Opposition to GIORGIO registrations rejected
In two separate decisions, the European Court of First Instance has rejected applications by Spanish company Laboratorios RTB to oppose the registration of GIORGIO BEVERLEY HILLS and GIORGIO AIRE as Community trademarks. It held that the visual, aural and conceptual differences between the marks and RTB's Spanish registrations for J GIORGI, GIORGI LINE and MISS GIORGI were sufficient to eliminate the likelihood of confusion, even though both sets of marks covered identical products.
RTB filed its opposition actions against US perfume and cosmetics company Giorgio Beverley Hills Inc's Community trademark registrations for GIORGIO BEVERLEY HILLS and GIORGIO AIRE. RTB argued that the two marks contained the word 'Giorgio', which was nearly identical to the dominant part of its Spanish marks, namely 'Giorgi'. In its view, the introduction on to the market of Giorgio Beverley Hills's trademarks for similar products to those covered by its GIORGI series of marks would cause confusion in the marketplace.
The Court of First Instance rejected this argument finding that the requirements to establish a likelihood of confusion had not been met.
The court agreed that the goods covered by the earlier Spanish marks were comparable or identical to the goods covered by Giorgio Beverley Hills's marks, but held that the two sets of marks were not similar. It compared the visual, aural and conceptual elements of the conflicting signs. On a visual level, the court held that although the two sets of marks bear some resemblance to each other by way of the similar words 'Giorgio' and 'Giorgi', there were a number of major differences. Giorgio Beverley Hills's trademarks contain additional elements, namely 'Aire' and 'Beverley Hills'. Consequently, the overall impression conveyed by those marks differed to that of the GIORGI series of marks.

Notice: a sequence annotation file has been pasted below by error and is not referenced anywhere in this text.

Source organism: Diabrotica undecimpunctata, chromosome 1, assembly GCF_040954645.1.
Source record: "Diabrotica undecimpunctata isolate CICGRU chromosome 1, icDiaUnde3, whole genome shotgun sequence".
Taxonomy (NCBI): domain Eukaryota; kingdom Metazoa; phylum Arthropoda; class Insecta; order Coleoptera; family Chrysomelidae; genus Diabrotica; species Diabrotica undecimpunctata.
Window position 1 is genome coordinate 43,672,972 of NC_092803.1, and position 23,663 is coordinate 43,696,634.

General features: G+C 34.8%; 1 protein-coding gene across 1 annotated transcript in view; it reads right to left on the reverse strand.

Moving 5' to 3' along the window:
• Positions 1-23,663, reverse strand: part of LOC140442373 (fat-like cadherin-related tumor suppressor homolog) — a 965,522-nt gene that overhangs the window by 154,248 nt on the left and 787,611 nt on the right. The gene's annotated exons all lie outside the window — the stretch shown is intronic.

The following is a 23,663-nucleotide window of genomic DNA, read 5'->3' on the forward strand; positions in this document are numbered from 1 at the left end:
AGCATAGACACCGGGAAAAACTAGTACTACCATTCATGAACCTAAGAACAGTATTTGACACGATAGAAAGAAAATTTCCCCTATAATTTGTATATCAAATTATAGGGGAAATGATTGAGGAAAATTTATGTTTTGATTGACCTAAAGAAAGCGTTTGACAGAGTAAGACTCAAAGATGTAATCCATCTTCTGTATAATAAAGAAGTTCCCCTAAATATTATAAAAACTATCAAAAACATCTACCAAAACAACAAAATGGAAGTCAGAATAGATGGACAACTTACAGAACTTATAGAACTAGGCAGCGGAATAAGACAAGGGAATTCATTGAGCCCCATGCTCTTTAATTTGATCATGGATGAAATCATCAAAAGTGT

In terms of phonetic similarity, the court found that the similarities between the two sets of marks were negligible when compared to the differences.
The court also indicated that there was no conceptual similarity between the two sets of marks because although each of the contested signs contained the word 'Giorgio' as a dominant element, they also contained the words 'Aire' and 'Beverley Hills' respectively. These extra words, said the court, had a semantic importance so that when combined with 'Giorgio' they produced a whole that differed conceptually from the earlier Spanish marks.
Accordingly, the court allowed the registration of the GIORGIO BEVERLEY HILLS and GIORGIO AIRE marks.
Nick Rose, Field Fisher Waterhouse, London
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